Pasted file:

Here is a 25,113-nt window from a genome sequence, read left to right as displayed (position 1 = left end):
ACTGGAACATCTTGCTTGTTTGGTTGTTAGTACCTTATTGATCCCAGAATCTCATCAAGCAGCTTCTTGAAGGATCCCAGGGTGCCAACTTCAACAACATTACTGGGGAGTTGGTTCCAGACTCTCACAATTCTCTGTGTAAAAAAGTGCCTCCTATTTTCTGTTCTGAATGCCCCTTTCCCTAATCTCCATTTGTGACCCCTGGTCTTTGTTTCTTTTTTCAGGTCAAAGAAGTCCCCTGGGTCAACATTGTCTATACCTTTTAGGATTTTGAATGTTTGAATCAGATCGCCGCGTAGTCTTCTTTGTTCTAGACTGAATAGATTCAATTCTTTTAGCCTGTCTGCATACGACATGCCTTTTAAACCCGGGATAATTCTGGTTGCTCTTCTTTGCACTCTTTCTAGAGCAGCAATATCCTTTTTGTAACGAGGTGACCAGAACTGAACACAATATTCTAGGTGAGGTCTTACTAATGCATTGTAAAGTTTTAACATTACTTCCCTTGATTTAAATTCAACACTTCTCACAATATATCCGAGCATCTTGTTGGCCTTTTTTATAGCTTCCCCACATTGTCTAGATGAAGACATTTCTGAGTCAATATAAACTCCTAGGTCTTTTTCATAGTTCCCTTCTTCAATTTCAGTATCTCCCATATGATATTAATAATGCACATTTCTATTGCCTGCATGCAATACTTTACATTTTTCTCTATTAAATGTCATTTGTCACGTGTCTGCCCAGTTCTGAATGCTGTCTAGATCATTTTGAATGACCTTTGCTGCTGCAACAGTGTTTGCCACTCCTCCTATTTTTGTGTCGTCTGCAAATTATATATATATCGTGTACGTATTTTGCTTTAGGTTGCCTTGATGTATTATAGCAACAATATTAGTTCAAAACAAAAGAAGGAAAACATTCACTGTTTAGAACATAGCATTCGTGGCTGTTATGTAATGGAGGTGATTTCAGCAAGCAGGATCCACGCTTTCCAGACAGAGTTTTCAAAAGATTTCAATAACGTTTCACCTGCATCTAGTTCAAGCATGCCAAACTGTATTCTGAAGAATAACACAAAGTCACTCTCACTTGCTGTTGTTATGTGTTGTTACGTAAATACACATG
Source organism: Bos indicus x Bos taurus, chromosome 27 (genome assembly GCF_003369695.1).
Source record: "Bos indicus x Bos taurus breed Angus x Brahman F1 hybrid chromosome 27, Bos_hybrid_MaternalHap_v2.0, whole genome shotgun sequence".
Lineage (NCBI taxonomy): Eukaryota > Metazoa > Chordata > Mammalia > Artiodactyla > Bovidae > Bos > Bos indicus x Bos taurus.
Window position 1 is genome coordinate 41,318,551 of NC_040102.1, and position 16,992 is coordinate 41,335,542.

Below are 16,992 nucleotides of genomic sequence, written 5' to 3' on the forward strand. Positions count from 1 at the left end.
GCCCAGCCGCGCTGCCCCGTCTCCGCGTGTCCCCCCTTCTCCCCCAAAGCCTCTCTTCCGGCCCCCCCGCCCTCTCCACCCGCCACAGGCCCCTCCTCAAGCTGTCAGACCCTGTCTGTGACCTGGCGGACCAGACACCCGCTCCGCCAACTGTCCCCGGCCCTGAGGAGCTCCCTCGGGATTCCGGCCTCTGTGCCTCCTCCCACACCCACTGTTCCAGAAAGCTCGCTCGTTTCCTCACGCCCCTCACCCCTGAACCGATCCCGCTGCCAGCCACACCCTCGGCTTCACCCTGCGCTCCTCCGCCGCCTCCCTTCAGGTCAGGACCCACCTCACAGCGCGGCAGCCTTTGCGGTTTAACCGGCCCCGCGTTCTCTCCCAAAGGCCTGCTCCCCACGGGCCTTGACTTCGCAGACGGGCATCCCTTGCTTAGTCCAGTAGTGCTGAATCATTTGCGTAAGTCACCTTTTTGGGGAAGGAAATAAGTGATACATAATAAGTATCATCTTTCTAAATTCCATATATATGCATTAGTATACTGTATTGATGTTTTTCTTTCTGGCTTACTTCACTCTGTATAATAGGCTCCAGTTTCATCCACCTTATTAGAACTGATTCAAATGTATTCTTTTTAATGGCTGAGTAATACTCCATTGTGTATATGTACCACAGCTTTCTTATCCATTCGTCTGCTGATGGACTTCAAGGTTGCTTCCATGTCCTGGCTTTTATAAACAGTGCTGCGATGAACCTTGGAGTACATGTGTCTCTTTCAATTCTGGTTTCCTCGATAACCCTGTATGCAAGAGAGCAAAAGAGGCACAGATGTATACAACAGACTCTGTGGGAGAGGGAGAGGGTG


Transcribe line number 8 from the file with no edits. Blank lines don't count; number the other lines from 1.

GCCCAGCCGCGCTGCCCCGTCTCCGCGTGTCCCCCCTTCTCCCCCAAAGCCTCTCTTCCGGCCCCCCCGCCCTCTCCACCCGCCACAGGCCCCTCCTCAAGCTGTCAGACCCTGTCTGTGACCTGGCGGACCAGACACCCGCTCCGCCAACTGTCCCCGGCCCTGAGGAGCTCCCTCGGGATTCCGGCCTCTGTGCCTCCTCCCACACCCACTGTTCCAGAAAGCTCGCTCGTTTCCTCACGCCCCTCACCCCTGAACCGATCCCGCTGCCAGCCACACCCTCGGCTTCACCCTGCGCTCCTCCGCCGCCTCCCTTCAGGTCAGGACCCACCTCACAGCGCGGCAGCCTTTGCGGTTTAACCGGCCCCGCGTTCTCTCCCAAAGGCCTGCTCCCCACGGGCCTTGACTTCGCAGACGGGCATCCCTTGCTTAGTCCAGTAGTGCTGAATCATTTGCGTAAGTCACCTTTTTGGGGAAGGAAATAAGTGATACATAATAAGTATCATCTTTCTAAATTCCATATATATGCATTAGTATACTGTATTGATGTTTTTCTTTCTGGCTTACTTCACTCTGTATAATAGGCTCCAGTTTCATCCACCTTATTAGAACTGATTCAAATGTATTCTTTTTAATGGCTGAGTAATACTCCATTGTGTATATGTACCACAGCTTTCTTATCCATTCGTCTGCTGATGGACTTCAAGGTTGCTTCCATGTCCTGGCTTTTATAAACAGTGCTGCGATGAACCTTGGAGTACATGTGTCTCTTTCAATTCTGGTTTCCTCGATAACCCTGTATGCAAGAGAGCAAAAGAGGCACAGATGTATACAACAGACTCTGTGGGAGAGGGAGAGGGTG